The new operator-dependent DSS questionnaire has a total of five questions. The operator assigns a score between 0 and 3 for each of the questions [Table 1]. The DSS questionnaire has been specifically designed to evaluate sleepiness in drivers. In fact, two questions out of five (40% of the total score) investigate the presence of sleepiness behind the wheel and their circumstances in detail – DSS question number 1 investigates with a semiquantitative criterion the likelihood of the patient falling asleep during a monotonous situation in 1 week. DSS question number 2 assigns a semiquantitative score according to the likelihood of falling asleep in specific time frames (10–12 AM and 4–6 PM). This choice was due to the circadian rhythm that has led to the concept of “sleep gates” preceded by the “forbidden zones.” DSS question number 3 investigates the probability of falling asleep during a conversation. This is a severe condition of sleepiness because all the attentive stimuli that inhibit sleep are active when one is talking. For this reason we applied a different semiquantitative criterion from that of questions 1 and 2, and falling asleep more than two times in total during a conversation was sufficient for assigning a score of 3. In the DSS the presence of only one instance of nodding off at the wheel assigned to question number 4 a minimum score of 2 instead of 1, due to the severity of the occurrence. Moreover, we assigned a score of 2 if it occurred at night and a score of 3 if during daytime, which reflects the higher severity of the disturbances. Similarly, DSS question number 5 assigns a score of 1 if sleepiness occurred after 1 h of driving in absence of traffic, a score of 2 if it occurred between 30 min and 60 min without traffic, and a score of 3 if it occurred before 30 min without traffic or in heavy traffic conditions. This is due to the fact that sleepiness after a short time driving and/or in heavy traffic is a more severe condition.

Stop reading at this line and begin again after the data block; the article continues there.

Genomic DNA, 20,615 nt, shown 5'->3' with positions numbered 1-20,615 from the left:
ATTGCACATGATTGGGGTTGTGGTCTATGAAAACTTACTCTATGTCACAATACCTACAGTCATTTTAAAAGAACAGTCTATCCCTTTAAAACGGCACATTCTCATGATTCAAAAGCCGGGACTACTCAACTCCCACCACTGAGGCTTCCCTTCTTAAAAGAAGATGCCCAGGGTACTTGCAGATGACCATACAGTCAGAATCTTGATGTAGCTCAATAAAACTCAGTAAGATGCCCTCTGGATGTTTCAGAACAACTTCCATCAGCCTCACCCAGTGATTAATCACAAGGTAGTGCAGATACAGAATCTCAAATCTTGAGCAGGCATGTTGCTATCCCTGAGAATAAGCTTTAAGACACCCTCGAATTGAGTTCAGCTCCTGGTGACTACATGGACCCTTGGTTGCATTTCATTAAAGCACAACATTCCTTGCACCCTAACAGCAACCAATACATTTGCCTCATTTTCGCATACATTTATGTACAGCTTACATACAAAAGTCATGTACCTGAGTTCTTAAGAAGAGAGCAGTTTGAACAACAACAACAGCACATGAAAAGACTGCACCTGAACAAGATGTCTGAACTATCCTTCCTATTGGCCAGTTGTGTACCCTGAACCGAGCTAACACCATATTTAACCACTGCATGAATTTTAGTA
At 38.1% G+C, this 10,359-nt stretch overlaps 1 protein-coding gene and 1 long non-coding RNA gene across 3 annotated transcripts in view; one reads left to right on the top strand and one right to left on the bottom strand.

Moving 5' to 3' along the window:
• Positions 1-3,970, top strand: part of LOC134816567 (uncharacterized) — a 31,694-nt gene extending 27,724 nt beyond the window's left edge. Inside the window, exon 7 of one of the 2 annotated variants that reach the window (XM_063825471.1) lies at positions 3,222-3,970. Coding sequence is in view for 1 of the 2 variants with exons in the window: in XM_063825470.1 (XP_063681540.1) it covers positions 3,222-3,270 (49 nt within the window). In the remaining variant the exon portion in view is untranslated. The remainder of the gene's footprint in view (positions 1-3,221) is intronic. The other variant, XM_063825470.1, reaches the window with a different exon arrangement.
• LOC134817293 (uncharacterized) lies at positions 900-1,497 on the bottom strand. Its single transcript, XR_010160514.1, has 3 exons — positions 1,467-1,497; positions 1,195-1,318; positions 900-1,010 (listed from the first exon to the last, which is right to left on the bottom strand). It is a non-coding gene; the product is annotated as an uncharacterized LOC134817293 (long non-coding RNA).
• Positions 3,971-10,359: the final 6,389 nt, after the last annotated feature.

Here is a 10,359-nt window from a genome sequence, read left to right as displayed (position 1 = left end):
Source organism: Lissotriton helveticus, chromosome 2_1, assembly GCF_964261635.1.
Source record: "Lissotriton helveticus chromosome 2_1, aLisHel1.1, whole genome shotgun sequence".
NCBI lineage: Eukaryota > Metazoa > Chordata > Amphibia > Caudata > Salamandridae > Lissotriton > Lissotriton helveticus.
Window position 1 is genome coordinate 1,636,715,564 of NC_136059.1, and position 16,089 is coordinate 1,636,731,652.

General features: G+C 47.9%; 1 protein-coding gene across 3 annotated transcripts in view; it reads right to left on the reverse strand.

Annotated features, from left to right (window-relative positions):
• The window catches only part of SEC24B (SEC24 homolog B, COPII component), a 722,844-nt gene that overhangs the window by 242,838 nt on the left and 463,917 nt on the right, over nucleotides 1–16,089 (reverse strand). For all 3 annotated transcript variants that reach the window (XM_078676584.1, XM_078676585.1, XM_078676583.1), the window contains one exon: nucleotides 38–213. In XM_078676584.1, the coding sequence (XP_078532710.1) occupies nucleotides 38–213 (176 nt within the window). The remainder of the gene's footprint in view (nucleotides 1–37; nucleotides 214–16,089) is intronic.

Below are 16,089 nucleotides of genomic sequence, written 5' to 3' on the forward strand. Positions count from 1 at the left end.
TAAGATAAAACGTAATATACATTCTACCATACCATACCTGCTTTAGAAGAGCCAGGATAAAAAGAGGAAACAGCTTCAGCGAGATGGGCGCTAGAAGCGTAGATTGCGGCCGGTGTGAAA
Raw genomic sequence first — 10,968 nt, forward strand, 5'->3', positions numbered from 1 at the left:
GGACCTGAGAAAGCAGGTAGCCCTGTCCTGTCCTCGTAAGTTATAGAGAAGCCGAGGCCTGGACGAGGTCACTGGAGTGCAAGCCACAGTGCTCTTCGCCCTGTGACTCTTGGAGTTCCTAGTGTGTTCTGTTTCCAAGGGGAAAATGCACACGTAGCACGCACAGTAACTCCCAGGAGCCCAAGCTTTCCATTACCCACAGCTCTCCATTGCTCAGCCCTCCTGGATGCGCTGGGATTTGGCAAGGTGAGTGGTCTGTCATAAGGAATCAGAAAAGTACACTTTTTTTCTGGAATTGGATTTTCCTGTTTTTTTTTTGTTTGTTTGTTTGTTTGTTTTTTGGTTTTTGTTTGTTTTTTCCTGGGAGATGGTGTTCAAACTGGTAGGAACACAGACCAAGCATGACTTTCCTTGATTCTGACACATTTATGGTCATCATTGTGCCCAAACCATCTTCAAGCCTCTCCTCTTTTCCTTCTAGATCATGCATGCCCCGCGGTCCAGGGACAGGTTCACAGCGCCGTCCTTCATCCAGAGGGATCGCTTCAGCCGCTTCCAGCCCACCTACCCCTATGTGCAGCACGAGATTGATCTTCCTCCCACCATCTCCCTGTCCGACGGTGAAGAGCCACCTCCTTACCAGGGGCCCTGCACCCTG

Cardiorespiratory nocturnal monitoring
Cardiorespiratory nocturnal monitoring was done in ambient air and spontaneous breathing using a por[table 4]-channel/8-track polygraph (Somnea, Assago, Italy). Oxyhemoglobin saturation, heart rate, body posture, oronasal air flow, snoring sounds, and thoracic and abdominal movements were recorded in detail. AHI, ODI, and TST90 were calculated. OSA was defined by AHI ≥5 in the presence of hypnagogic symptoms or by AHI ≥15 without symptoms. We further divided our study population into three groups according to their AHI (mild OSA: 5≥AHI≥15; moderate OSA: 15≥AHI≥30; severe OSA: AHI ≥30) [Table 2].